Treatment for obesity is available at The Center for Growth, Inc., in Center City, Philadelphia. If an individual is thirty plus pounds over their healthy body weight ( BMI link) then they are considered obese. Obesity is an increasingly common disease that affects between 5-10% of the population.
Obesity is often a sign of mental health problems. No one wants to be overweight. Being heavy doesn’t feel good, both physically and emotionally. One of the common solutions for ‘fixing’ obesity is to exercise more, yet people who are overweight have a harder time. Obesity gets in the way of movement. Obese people are often teased, humiliated, made to feel responsible for their situation and bad.
There are many factors that contribute to obesity: certain genetic illnesses, endocrine disorders, higher biologically determined set points, unhealthy lifestyle, emotional eating, destructive eating patterns, and poor quality of food. Frequently obesity is passed down from one generation to the next. Children learn styles of eating from their families (or from their friends, schools etc). All of these factors contribute to making it difficult for people to maintain a healthy weight.
Seeking treatment is critical. There are many associated health risks associated with obesity. Such as an increased heart rate, problems with mobilization, and diabetes. One of the major causes of increased medical problems is obesity.
Treatment of obesity includes a combination of mental health counseling and work with a nutritionist. Healthy eating is a combination of developing the right attitude, and eating the right foods in the correct proportions. Given the ease of access to junk food, the expense of eating well (time and money), the lack of energy for physical exercise and the natural emotional resistance to changing habits, recovery is hard. You do not have to do it alone. Help is available in Philadelphia.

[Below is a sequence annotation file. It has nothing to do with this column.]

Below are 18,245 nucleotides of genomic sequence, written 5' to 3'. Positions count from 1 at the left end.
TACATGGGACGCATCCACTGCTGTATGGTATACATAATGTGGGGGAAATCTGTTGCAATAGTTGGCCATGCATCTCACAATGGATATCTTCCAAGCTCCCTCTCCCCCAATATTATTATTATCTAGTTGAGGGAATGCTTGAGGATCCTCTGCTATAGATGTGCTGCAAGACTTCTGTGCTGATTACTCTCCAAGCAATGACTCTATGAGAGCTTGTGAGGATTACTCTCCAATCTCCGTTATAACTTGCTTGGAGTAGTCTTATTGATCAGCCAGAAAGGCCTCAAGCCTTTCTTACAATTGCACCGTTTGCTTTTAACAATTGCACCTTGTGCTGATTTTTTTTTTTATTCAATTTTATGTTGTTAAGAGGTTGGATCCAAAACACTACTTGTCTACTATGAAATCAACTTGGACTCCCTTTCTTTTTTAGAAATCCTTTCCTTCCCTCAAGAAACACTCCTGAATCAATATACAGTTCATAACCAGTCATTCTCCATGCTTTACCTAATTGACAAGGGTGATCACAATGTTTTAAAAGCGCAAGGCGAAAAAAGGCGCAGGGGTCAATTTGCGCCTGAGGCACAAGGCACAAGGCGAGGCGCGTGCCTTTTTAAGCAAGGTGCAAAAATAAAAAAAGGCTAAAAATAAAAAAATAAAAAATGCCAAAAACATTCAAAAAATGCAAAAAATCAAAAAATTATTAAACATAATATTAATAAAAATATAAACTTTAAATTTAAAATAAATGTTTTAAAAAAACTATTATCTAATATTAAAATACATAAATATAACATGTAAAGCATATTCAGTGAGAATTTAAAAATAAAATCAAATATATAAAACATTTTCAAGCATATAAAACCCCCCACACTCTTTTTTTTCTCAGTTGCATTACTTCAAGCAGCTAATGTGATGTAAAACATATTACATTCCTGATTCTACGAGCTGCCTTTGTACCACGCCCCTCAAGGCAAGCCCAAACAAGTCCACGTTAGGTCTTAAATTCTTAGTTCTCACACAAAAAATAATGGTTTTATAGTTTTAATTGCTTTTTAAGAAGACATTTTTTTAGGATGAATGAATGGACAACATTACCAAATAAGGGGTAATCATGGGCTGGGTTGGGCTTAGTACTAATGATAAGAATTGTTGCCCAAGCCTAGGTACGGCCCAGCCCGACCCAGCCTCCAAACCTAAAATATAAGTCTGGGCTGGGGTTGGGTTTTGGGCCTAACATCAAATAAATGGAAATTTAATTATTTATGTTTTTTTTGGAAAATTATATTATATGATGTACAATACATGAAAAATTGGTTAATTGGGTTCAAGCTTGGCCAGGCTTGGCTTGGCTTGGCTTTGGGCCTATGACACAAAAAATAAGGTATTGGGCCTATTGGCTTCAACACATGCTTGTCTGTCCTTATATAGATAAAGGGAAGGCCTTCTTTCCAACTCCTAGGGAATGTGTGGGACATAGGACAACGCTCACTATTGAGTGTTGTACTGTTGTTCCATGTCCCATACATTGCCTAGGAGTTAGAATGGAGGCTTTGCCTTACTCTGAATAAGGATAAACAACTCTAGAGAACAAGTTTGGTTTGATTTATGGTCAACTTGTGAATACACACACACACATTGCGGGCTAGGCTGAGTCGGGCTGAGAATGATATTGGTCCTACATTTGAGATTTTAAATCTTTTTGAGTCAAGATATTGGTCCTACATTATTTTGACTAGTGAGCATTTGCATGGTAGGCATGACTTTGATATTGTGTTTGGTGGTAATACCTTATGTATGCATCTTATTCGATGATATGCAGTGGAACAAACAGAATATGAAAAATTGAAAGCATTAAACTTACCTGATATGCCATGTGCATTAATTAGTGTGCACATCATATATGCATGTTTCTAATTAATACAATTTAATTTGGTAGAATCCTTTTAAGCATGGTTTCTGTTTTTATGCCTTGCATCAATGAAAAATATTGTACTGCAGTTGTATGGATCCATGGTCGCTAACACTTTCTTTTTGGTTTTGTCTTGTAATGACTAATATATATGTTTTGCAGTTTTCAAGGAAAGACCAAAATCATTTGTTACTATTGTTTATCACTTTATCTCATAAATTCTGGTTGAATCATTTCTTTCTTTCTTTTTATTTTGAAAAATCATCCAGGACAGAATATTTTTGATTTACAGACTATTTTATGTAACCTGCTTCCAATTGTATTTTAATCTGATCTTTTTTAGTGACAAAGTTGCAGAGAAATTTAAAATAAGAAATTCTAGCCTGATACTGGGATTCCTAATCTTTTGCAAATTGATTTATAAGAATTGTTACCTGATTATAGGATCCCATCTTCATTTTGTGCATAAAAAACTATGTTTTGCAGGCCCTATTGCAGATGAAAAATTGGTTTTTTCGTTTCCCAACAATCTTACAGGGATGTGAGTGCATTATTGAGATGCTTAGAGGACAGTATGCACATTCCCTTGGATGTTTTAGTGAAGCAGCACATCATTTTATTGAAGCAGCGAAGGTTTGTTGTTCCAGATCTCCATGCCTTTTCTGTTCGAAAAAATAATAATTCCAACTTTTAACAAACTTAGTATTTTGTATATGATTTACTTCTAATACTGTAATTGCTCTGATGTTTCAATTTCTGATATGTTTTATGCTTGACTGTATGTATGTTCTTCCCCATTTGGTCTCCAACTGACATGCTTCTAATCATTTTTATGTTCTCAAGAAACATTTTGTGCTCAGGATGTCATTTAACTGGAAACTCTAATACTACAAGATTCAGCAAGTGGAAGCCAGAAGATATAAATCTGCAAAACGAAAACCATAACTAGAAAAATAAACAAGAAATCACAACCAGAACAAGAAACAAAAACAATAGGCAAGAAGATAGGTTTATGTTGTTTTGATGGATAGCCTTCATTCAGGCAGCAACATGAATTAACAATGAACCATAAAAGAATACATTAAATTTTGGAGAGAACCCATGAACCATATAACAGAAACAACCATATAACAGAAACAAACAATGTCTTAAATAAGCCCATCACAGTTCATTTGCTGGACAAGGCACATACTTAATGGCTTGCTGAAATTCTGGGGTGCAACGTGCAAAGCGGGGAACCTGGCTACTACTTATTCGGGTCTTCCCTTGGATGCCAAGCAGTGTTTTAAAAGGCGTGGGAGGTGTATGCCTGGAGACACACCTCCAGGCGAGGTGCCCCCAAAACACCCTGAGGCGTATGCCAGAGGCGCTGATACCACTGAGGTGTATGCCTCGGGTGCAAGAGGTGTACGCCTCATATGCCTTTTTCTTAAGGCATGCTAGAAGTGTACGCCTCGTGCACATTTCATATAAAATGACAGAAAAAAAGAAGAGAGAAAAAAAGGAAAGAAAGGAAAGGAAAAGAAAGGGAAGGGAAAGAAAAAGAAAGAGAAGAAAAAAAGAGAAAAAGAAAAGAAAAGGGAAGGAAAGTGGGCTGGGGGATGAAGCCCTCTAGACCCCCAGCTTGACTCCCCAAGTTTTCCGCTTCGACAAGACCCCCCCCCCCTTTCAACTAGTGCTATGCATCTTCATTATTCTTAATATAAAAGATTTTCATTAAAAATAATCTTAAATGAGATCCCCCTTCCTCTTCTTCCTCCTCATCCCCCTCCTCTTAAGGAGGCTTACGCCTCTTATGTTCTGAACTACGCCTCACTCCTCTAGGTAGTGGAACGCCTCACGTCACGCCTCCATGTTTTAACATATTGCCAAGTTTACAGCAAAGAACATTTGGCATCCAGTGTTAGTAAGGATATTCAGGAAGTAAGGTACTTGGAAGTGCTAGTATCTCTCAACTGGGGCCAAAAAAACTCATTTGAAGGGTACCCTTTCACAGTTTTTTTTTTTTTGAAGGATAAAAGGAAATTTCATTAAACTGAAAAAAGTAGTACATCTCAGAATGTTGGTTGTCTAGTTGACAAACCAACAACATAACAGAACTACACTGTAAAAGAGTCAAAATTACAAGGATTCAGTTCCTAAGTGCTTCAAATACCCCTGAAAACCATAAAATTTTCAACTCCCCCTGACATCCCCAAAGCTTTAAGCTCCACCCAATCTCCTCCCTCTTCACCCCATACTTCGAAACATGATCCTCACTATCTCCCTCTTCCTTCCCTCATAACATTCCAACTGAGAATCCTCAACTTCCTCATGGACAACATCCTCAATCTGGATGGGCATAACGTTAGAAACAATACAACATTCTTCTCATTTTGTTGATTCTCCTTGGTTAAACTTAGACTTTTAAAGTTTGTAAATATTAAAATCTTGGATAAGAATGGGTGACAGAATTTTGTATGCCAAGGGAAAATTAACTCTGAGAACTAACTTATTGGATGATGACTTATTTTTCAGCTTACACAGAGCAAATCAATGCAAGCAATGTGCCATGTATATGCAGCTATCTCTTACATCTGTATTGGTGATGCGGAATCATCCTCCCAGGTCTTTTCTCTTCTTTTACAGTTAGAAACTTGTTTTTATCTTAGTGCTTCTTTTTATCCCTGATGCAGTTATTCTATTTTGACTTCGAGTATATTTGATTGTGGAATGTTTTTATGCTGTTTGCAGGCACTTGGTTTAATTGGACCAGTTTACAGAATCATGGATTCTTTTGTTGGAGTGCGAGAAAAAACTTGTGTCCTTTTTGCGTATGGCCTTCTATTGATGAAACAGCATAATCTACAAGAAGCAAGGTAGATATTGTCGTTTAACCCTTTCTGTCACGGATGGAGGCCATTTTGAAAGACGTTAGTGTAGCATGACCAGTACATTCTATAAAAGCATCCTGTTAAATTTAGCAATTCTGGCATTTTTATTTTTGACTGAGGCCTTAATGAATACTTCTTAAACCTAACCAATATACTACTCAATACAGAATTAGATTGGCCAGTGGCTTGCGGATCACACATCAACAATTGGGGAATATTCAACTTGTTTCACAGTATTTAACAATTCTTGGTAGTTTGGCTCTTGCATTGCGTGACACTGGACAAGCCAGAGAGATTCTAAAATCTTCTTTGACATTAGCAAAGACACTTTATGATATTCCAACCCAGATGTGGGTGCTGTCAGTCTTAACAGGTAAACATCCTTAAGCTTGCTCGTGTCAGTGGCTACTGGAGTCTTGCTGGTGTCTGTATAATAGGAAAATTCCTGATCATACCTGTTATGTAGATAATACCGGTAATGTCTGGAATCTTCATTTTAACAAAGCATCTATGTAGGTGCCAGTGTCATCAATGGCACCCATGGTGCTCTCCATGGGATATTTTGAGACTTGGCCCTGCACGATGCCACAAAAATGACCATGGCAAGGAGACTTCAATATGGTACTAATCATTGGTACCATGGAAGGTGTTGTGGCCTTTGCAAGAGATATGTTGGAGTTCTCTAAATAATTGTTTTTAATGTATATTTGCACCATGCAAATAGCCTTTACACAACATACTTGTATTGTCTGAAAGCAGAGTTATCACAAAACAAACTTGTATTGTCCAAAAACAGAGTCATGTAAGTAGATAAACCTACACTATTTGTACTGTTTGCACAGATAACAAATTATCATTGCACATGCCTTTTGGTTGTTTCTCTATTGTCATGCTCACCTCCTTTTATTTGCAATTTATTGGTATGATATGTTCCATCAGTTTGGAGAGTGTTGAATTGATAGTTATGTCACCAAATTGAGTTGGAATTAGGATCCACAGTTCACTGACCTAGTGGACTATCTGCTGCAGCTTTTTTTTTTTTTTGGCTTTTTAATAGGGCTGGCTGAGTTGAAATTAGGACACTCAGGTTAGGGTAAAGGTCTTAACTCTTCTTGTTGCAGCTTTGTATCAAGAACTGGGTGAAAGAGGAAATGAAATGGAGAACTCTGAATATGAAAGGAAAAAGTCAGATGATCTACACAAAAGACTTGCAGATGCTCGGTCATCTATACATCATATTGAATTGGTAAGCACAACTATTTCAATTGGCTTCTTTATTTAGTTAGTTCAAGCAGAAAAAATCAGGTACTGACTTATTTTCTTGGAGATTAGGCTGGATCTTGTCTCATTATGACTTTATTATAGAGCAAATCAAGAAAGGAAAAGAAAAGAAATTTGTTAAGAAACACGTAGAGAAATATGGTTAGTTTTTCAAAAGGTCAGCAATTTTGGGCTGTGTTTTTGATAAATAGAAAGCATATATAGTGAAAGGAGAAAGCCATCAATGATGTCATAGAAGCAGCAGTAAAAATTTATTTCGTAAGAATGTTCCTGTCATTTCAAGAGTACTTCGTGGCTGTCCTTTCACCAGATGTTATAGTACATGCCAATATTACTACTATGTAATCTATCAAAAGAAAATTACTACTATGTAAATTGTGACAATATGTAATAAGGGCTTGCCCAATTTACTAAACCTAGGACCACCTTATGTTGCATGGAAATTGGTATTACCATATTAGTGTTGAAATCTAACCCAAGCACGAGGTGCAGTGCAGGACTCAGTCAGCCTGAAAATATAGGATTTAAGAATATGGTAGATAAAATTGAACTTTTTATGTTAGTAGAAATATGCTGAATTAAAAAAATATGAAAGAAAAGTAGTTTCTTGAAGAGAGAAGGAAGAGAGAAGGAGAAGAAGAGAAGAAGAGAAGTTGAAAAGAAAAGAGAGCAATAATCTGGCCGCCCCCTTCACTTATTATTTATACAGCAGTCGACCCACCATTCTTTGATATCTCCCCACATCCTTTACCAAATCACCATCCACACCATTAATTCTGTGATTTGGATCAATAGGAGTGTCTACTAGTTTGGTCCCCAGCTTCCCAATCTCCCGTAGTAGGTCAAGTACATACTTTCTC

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Many people find that when they are watching TV, they eat, and eat, and eat. People often wonder why they do that when they are trying to lose weight, and don't really want to eat; they aren't hungry but they eat anyway. There are many possible reasons that people do this, and it takes therapeutic work to identify your specific personal reasons. However, the following reasons that people compulsively eat while watching TV are not uncommon:
Mirror checking is just one of the many rituals individuals with Body Dysmorphic Disorder develop. While the intention to glance briefly in the mirror may seem harmless, it often doesn't stop there with just a few minutes in front of the mirror. Rituals like mirror checking can trigger one's disorder, and is part of the obsessive cycle. If you can identify with the appeal and dangers of mirror checking, read on for strategies on how to reduce this ritual.
This exercise is designed to help you redirect your thoughts and your focus towards what is good about your body, and allowing yourself to be fully present and aware of these feelings as well as how your body responds to the positive attention and care. The following categories are the primary building blocks to begin to improving how you feel and think about your body image.